By Michael F. Carmichael
As an increasing number of people, and Michiganders in particular, begin rethinking their career choices, the idea of starting their own business seems to be high on their list. Many will seek partners or invest in themselves using savings or buyout money. Some will seek conventional loans from banks or credit unions. And some will look for what are called “angel investors”- people willing to take a calculated risk on a start-up.
“The main difference between an angel investor and a partner is that a partner will dive in deep and come into the office each day,” says Rick Galdi, president of Great Lakes Angels, a southeast Michigan group of investors that provides initial funding for a variety of start-up companies. “I can guarantee you that won’t happen with an angel investor.
“People can find us via our Web site, www.GLAngels.org, or in a listing at angelsoft.net that covers many of the angel organizations in the U.S.,” Galdi continues. Another source for prospective entrepreneurs to check out is the Ewing Marion Kauffman Foundation at www.Kauffman.org.
But what happens once an entrepreneur has located a potential angel investment group? “Most angel organizations use an electronic application form,” says Galdi. “It, and other software tools designed to organize the angel process for us, come from a company named AngelSoft - that’s why most of our potential applicants find us through their Web site.”
According to AngelSoft, only one out of eight applicants makes it through the initial screening process; fewer than one in 10 remain after making an in-person presentation and a little more than 6 percent pass the “due diligence” tests, leaving only 3 percent that actually get funded.
Part of that small acceptance number may come from entrepreneurs not seeking the proper match when it comes to angel possibilities. “We look for companies in the IT (Information Technology) space, advanced manufacturing, medical devices-if they’re sufficiently commercialized and the runway to profitability isn’t too long and they’re not over-regulated by the FDA-and, increasingly, spin-offs from advanced manufacturing companies,” says Galdi. “Because of Michigan’s tax credits, we’re also looking at film and motion picture projects. We stay away from lifestyle businesses, such as restaurants, and someone who wants to open a retail shop-unless, of course, they’ve already opened three or four and showed that they have a replicable formula that is sustainable.”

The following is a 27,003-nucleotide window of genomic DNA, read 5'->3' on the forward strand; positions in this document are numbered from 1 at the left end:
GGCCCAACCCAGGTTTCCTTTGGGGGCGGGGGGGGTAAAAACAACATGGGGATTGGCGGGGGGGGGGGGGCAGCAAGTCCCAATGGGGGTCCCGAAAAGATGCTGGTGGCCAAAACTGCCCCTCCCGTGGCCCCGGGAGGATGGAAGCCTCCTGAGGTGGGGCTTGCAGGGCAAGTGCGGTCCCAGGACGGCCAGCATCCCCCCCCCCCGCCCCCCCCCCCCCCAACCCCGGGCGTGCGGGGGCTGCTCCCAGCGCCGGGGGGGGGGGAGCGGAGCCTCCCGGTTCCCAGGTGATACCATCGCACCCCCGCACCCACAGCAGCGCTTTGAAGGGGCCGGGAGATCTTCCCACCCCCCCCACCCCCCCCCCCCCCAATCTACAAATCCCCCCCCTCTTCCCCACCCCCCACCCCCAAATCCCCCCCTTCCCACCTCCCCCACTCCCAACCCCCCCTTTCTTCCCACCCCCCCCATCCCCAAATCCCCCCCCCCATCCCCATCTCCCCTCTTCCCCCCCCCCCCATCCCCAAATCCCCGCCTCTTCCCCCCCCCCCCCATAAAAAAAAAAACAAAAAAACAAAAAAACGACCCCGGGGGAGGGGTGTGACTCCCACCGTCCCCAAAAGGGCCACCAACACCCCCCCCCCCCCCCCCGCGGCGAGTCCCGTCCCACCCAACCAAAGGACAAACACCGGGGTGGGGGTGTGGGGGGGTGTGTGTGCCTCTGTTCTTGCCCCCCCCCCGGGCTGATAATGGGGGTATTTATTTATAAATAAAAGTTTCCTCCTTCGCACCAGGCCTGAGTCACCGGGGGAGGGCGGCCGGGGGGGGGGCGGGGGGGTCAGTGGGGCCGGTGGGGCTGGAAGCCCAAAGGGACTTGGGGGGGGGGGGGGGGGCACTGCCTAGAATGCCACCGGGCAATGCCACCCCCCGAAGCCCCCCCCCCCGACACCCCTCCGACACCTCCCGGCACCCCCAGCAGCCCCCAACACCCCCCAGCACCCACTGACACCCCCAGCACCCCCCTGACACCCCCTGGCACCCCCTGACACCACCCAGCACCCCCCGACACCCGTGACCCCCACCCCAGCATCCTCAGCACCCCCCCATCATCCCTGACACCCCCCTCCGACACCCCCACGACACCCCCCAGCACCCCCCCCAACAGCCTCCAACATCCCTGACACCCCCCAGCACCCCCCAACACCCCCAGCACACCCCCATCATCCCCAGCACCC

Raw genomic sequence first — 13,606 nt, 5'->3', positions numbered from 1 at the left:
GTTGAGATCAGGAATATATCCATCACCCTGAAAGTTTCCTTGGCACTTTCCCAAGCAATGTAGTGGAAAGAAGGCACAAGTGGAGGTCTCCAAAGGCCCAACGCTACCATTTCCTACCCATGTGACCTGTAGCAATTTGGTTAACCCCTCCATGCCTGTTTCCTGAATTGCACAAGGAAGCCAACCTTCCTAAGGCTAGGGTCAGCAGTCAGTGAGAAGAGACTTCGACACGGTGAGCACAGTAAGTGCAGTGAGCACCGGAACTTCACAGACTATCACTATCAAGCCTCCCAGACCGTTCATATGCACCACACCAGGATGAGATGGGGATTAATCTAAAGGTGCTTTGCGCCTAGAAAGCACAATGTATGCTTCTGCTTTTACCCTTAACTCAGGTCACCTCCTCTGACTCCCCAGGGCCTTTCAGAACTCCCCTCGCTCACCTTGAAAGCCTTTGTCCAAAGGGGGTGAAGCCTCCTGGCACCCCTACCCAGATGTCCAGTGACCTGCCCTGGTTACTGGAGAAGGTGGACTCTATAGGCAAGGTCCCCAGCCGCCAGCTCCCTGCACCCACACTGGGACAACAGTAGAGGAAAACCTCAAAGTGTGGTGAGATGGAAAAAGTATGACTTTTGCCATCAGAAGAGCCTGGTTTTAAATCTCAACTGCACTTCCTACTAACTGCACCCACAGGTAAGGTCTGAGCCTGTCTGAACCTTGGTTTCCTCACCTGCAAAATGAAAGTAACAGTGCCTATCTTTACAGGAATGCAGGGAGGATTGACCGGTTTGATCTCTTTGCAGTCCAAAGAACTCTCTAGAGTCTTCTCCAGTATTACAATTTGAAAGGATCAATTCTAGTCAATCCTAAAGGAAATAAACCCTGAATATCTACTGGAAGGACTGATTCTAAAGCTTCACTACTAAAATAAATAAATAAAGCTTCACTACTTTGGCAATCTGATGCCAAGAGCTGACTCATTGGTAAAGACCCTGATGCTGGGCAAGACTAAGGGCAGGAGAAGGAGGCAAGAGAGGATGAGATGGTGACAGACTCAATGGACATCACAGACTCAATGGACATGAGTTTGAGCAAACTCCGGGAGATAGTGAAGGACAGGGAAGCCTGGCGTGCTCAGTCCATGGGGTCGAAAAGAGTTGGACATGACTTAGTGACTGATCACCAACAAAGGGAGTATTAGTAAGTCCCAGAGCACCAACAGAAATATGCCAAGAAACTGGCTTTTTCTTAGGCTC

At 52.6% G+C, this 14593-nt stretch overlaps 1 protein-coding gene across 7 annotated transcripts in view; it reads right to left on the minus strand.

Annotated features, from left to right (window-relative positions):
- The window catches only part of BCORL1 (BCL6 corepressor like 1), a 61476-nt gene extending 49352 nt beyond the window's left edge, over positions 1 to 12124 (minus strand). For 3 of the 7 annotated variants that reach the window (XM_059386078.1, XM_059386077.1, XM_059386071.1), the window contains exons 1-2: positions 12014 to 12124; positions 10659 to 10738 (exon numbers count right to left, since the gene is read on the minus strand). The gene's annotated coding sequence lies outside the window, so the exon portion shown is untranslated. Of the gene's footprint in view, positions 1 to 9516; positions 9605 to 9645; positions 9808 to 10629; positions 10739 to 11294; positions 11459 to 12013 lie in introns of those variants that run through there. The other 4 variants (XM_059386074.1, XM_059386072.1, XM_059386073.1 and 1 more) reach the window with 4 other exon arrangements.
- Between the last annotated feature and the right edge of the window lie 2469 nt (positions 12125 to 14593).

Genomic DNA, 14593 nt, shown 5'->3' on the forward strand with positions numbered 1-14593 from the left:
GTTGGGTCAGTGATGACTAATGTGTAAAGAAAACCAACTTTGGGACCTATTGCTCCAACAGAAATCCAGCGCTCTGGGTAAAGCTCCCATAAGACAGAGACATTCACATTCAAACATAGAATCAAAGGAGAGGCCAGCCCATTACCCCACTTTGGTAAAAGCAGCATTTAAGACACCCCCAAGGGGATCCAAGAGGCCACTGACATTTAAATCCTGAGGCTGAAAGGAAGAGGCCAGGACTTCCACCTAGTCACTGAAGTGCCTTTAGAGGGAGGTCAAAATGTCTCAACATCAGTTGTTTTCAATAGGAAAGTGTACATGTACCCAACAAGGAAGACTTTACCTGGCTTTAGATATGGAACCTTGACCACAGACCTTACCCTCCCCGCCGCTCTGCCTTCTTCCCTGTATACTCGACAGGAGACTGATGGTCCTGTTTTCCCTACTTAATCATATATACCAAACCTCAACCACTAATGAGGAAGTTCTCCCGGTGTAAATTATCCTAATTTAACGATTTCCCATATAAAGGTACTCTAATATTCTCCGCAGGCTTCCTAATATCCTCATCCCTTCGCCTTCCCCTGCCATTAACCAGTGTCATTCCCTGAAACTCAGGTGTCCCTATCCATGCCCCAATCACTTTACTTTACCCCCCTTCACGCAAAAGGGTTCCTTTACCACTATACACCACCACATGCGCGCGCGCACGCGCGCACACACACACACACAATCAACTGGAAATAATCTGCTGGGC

Other angel groups may look just for local start-ups, or ones that will produce more jobs or an economic or social benefit to their region; examples of those are First Angels, in Kalamazoo, and Grand Angels in Holland, Mich.
The primary asset most entrepreneurs bring to the table is enthusiasm. “They may have failed once or even twice,” says Galdi, “but they keep at it and if we agree that they’re on the right track, they’re a good candidate for us.”
How does the angel process look from the other side? Russ Miller, president of Salamander Technologies in Traverse City, Mich., says one of the angel groups he turned to was Grand Angels. “We were one of their first projects as they were just getting started,” Miller says. “We were successful in our niche market of high-tech solutions for the law enforcement and homeland security, but we needed to grow to the next level. We needed to add staff, production equipment-and we had maxed out our credit cards and our second mortgages. We weren’t bankable, we hadn’t reached the funding levels threshold for venture capital, so the angel process was just right for us.” Miller says Michigan entrepreneurs are hungry for the angel investor, which he calls “low level” investment.